January - March 2009



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 Editor's Note

 Mumbai 26/11

 Five Main Targets

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 - The Oberoi Hotels

 - The Taj Hotels

 Heroes at the Taj


 Two Men & a City

 - Hasan Gafoor

 - Jyoti Krishan Dutt


 Mumbai 26/11
 Lessons Learnt


 Tolerance Targeted
 in Mumbai

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 Deccan Odyssey

 Bombay to Mumbai


 Taj - Mumbai's
 much-loved icon



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Jyoti Krishan Dutt & the Black Cats

– Heroes of Mumbai

"(We)...fulfilled the faith reposed in us" - J K Dutt, Director General, NSG

Jyoti Krishan Dutt, Director General (DG) of the elite National Security Guards, planned and led the Operation Black Tornado, a commando operation to counter the terrorist attacks unleashed on multiple sites in Mumbai between November 26 - 29, 2008.

Dutt, who until just the day before, also held a concurrent charge as the Commissioner, Bureau of Civil Aviation Security, was in Delhi as he watched the events unfold on the small screen. He immediately assessed the situation and his men were already on alert when they received the deployment request from the Maharashtra state government.

More than four hundred NSG commandos, also known as Black Cats, assembled in minutes at their training base in Manesar - their orders were to proceed to Mumbai, where a group of terrorists had unleashed a night of killings at some of its busiest, crowded, and best-loved locations. Weapons and ammunition were loaded into the vehicles, and the Black Cats, as the NSG commandos are known, were on their way to the Delhi airport, a distance of about 40 kms from their base at Manesar. Contrary to criticism that followed later about the time taken by the commandos to reach Mumbai, the men had moved within the prescribed time. The scale of the operation required special weapons and equipment to be loaded and then unloaded from trucks at two locations – Delhi and Mumbai. The NSG commandos reached Mumbai at 0500 hours on November 27, and proceeded immediately to the three different locations – The Taj complex, The Oberoi complex, and the Nariman House – where the terrorists were holed up with an unknown number of guests and hostages, having killed over a hundred people in multiple places in the course of a few hours. As soon as Dutt and his men reached the three locations, they were briefed by the State Police and the Intelligence authorities, and they then took control of the sites and began the operations at once.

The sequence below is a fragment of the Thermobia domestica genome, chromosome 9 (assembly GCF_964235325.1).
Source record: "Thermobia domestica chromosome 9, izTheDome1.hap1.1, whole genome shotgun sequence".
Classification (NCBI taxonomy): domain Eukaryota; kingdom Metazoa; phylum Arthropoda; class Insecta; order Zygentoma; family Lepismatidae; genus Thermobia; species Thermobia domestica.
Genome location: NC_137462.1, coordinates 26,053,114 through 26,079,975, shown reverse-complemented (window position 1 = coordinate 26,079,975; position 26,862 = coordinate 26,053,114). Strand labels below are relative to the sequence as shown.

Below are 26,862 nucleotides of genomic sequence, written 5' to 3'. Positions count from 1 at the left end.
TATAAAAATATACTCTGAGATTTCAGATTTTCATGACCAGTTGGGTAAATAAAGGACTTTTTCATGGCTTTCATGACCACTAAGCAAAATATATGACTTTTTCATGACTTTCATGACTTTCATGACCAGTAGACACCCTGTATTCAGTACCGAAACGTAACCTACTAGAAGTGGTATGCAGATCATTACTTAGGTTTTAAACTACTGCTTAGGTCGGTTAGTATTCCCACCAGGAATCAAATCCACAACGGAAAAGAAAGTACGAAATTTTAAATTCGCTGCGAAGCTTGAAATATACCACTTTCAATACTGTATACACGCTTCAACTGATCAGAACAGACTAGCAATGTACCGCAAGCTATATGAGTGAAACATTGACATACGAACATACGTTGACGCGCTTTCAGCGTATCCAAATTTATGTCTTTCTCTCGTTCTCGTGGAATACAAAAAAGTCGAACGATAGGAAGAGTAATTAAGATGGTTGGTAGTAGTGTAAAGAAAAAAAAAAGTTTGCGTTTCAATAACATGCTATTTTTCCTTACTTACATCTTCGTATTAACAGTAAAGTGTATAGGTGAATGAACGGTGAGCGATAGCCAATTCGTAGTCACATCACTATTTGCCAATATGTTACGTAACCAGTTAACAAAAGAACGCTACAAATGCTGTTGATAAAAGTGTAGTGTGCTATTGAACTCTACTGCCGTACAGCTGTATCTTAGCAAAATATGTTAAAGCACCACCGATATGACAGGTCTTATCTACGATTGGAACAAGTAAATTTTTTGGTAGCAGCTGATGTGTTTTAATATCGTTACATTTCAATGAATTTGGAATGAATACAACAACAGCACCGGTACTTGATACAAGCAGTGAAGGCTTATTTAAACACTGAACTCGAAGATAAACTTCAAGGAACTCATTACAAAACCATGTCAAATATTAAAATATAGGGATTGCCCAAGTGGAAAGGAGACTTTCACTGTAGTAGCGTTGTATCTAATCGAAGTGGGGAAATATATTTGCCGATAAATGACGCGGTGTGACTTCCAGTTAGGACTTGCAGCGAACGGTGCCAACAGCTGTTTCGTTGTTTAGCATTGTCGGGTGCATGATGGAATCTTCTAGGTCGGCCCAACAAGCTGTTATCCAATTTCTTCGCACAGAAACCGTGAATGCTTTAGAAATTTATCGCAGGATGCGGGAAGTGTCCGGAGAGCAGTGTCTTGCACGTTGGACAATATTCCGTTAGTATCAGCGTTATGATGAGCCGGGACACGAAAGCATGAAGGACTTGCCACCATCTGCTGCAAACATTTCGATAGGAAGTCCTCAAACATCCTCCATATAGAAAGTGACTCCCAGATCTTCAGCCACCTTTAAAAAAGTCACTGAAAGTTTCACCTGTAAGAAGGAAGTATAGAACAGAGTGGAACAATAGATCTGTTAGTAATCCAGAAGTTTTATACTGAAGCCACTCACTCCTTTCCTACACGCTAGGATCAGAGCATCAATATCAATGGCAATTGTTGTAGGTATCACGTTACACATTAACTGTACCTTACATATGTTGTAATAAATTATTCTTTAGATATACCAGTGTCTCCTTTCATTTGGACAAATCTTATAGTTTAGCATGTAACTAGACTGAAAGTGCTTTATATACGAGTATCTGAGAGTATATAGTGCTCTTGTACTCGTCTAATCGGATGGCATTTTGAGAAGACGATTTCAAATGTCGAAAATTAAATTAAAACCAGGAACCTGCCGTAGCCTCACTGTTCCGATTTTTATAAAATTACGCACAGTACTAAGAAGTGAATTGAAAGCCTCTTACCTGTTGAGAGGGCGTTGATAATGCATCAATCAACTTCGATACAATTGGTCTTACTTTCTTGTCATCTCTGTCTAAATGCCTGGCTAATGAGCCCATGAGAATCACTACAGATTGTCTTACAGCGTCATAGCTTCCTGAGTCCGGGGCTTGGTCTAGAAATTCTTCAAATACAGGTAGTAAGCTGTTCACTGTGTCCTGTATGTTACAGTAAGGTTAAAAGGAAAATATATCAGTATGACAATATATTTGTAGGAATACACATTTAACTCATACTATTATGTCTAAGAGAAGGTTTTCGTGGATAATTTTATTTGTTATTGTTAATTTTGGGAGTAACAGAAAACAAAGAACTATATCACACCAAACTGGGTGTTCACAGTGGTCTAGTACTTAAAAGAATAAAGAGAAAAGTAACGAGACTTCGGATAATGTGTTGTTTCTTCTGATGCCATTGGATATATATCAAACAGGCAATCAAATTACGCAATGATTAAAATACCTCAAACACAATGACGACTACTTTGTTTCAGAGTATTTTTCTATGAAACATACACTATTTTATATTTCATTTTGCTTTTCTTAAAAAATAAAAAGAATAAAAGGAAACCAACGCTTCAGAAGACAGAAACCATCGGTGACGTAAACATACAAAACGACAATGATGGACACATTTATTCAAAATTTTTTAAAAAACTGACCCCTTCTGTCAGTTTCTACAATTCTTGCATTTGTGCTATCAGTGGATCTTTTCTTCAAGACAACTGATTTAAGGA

Their objectives, set by the DG himself, were very clear - no loss of innocent lives, and to protect and rescue hostages, guests and staff. More importantly, the man in command wanted, as far as possible, his men to overpower and capture the terrorists alive. Thus began a battle with an unknown number of gunmen, who used distractory tactics whenever under pressure. They would put room curtains on fire and use the time to rest while the fire engines doused the fire. It did not take long for Dutt to figure out a counter-strategy. The terrorists had also not made any demands, but there came an opportunity, during the operation, to give them the option of surrender and for them to put forward their demands –but they replied with a volley of abuses and shots.

Read the complete story in

The South Asian Life & Times



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